SEA Currents: Ocean Exploration
Change is in the air. Whether our crew knows it or not, they have come a long way from Woods Hole and I am not counting the sea miles. I see it in our crew everyday as they begin stepping up to the plate. I remember their green faces as we set out around Martha’s Vineyard and powered south to get past the Gulf Stream. Every face expressed the same perplexed look during those first few days of remaining hove-to; “is it ALWAYS like this” as the ship pitched to and fro!
Hello everyone! Today was a special day. During the night while most of the ship was sleeping and only the dawn watch was up we moved from the south Sargasso Sea to the transition zone. The transition zone is in between the south Sargasso sea and the Tropics. That means that we moved one step closer to our destination, Grenada. As we are moving south the weather is getting hotter and hotter. On deck the sun is burning especially for morning and afternoon watch but when it’s windy you can’t feel the heat.
Greetings! Today was another beautiful day aboard the Corwith Cramer, it was partly cloudy but you could still feel the effects of the powerful sun, a sun hat and sunscreen were a good precaution to take. Today is a day that makes you happy to be alive and incredibly grateful to be doing what we are. You can’t help but marvel at the vastness of the ocean and the magnitude of creatures and critters small and large that lurk beneath the surface.
Welcome to the tropics! On this fifth of November the Cramer and her crew crossed the Tropic of Cancer, this invisible line circling the globe at 23° 30’ N. This event (celebrated by as many aloha shirts as I could encourage people to wear) was one I was looking forward to for some time, and this for a few reasons.
Ahoy readers of the Cramer blog,
Today was another Field day. That means that we all had a chance to scrub, shine, wipe, sweep, and swiff! There was plenty of grit and grime (Mung) to keep us busy for a couple of hours! Cookware came out of the Galley for a good scrubbin’, settee cushions up to the deck for a shinin’, overheads and bulkheads wiped, Soles swept n’ swiffered!
Greetings from the SSV Corwith Cramer Steward Assistant,
Today might be an ordinary day for everyone, but I feel quite special because I am the Steward, which means I can take a break from my sailing training and any other on deck duties. There is more night sleeping time for the Steward’s Assistant because usually for dawn watch everyone needs to wake up at 12:30am while the Steward Assistant can sleep until 4am.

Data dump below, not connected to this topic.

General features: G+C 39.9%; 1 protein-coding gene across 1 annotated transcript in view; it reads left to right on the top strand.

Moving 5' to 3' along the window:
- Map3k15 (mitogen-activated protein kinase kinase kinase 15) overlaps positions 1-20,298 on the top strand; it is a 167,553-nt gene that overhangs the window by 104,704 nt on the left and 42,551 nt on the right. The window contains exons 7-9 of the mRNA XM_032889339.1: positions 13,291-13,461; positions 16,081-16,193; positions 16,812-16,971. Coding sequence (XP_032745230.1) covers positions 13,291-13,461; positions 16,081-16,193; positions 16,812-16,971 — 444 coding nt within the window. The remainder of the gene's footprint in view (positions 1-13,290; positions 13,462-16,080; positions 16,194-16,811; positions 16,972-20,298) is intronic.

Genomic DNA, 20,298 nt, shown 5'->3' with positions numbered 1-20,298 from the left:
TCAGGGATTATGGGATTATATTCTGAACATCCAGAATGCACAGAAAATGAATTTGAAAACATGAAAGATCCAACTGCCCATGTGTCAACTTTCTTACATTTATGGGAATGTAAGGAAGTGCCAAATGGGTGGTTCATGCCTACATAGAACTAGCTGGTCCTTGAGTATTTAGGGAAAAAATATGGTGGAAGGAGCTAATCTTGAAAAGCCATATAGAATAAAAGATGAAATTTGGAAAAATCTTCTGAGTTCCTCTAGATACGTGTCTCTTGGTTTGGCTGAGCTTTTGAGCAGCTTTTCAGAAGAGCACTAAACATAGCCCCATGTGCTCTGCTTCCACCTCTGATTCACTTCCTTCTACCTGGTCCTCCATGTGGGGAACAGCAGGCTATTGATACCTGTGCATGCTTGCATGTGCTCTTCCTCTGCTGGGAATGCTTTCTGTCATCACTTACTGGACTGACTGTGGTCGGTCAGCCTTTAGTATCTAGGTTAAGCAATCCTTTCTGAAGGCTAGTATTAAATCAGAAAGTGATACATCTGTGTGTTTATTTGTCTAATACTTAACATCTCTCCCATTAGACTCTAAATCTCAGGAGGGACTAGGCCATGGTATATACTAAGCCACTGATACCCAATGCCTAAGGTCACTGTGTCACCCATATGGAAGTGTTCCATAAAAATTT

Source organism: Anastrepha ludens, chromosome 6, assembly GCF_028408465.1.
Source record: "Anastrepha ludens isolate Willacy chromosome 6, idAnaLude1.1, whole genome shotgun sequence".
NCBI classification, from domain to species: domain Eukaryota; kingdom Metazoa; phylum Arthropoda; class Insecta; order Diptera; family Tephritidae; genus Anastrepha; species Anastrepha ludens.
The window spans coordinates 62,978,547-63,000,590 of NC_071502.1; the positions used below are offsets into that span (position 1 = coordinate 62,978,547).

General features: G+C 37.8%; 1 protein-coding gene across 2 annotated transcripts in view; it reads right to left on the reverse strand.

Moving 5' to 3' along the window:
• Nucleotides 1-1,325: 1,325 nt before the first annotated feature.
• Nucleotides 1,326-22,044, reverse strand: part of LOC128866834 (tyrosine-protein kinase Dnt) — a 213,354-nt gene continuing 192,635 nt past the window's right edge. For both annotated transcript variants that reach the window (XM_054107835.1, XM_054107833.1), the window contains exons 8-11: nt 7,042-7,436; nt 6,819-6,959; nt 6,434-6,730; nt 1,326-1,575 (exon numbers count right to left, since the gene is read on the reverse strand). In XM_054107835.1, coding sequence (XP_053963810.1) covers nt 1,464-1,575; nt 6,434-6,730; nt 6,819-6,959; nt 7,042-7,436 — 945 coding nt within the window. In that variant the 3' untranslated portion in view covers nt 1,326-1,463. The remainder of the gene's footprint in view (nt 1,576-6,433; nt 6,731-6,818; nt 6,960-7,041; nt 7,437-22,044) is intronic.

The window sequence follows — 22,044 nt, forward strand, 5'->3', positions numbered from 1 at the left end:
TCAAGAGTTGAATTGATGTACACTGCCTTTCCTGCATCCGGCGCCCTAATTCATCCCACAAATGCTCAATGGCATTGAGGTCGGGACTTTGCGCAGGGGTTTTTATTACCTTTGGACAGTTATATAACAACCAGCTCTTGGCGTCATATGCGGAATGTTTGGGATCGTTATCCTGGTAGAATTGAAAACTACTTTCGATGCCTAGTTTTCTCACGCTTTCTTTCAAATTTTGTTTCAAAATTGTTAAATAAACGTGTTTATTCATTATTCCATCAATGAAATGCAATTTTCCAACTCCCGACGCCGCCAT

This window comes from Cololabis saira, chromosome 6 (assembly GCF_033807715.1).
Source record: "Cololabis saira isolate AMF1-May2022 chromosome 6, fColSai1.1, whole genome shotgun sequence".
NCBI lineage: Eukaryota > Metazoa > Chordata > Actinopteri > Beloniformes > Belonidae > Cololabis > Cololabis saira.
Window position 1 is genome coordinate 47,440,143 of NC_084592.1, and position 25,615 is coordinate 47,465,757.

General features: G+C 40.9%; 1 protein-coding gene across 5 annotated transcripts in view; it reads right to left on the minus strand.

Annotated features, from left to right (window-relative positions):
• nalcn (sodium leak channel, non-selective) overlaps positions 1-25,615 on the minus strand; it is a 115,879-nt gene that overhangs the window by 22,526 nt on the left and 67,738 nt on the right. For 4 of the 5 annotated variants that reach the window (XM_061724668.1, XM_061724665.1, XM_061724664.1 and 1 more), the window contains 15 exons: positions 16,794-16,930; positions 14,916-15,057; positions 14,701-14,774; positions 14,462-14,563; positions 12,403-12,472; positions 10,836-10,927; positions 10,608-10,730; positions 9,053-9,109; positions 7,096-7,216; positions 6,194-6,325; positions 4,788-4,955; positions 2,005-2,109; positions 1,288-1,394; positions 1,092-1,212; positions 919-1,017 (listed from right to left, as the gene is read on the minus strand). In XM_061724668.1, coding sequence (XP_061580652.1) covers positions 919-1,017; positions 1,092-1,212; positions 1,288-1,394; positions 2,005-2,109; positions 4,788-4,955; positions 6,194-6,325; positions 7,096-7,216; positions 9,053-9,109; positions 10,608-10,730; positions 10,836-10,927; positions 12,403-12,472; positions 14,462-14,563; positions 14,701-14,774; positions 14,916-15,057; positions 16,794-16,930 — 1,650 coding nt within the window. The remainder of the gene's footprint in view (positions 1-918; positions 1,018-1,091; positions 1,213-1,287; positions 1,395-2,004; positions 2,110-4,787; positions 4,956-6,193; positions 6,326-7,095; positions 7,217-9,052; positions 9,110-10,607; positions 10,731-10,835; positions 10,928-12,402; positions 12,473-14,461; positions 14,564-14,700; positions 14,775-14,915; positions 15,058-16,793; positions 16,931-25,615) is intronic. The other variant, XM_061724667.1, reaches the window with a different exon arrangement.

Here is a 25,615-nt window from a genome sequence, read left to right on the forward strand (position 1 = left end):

Somehow, dawn watch always arrives sooner than you think: the 0030 wake-up call, the red lights that preserve our night vision below decks, the bowl of midrats (midnight snack) to grab from before we stumble out onto the deck. The cool early-morning air and the endless expanse of stars above us brings us more fully into wakefulness, though cups of coffee clutched in sleep-heavy hands may also help.
Dear Family and Friends,
First of all, I would like to start by explaining how surreal this experience truly is. With seasickness long gone, we can now experience and understand the wonders of the sea. The ability to walk on deck at any hour of the day and see nothing but deep blue sea and perfectly clear horizon is an incredible unprecedented experience for me. With no light pollution for hundreds of miles, you are able to see everything from ships in the far distance to a perfect celestial sphere in the night sky.
Happy Halloween everybody!
So where to begin so much has happened just today and it’s hard to figure out where to start. I guess I’ll start with this, today was the beginning of phase II, The Shadow Phase. During this phase, we students are given more opportunities to be put into leadership rolls. That could be anywhere from calling the striking or a setting a sail or calling a gybe (that’s a way of turning the boat, mostly used to get ready for science).
I don’t even know where to begin when attempting to describe to you my time onboard the ship thus far. It has been a crazy time of ups and downs, all of which are memorable in their own ways. Thankfully for me, most of the seasickness has finally passed (besides the natural fatigue that accompanies life onboard).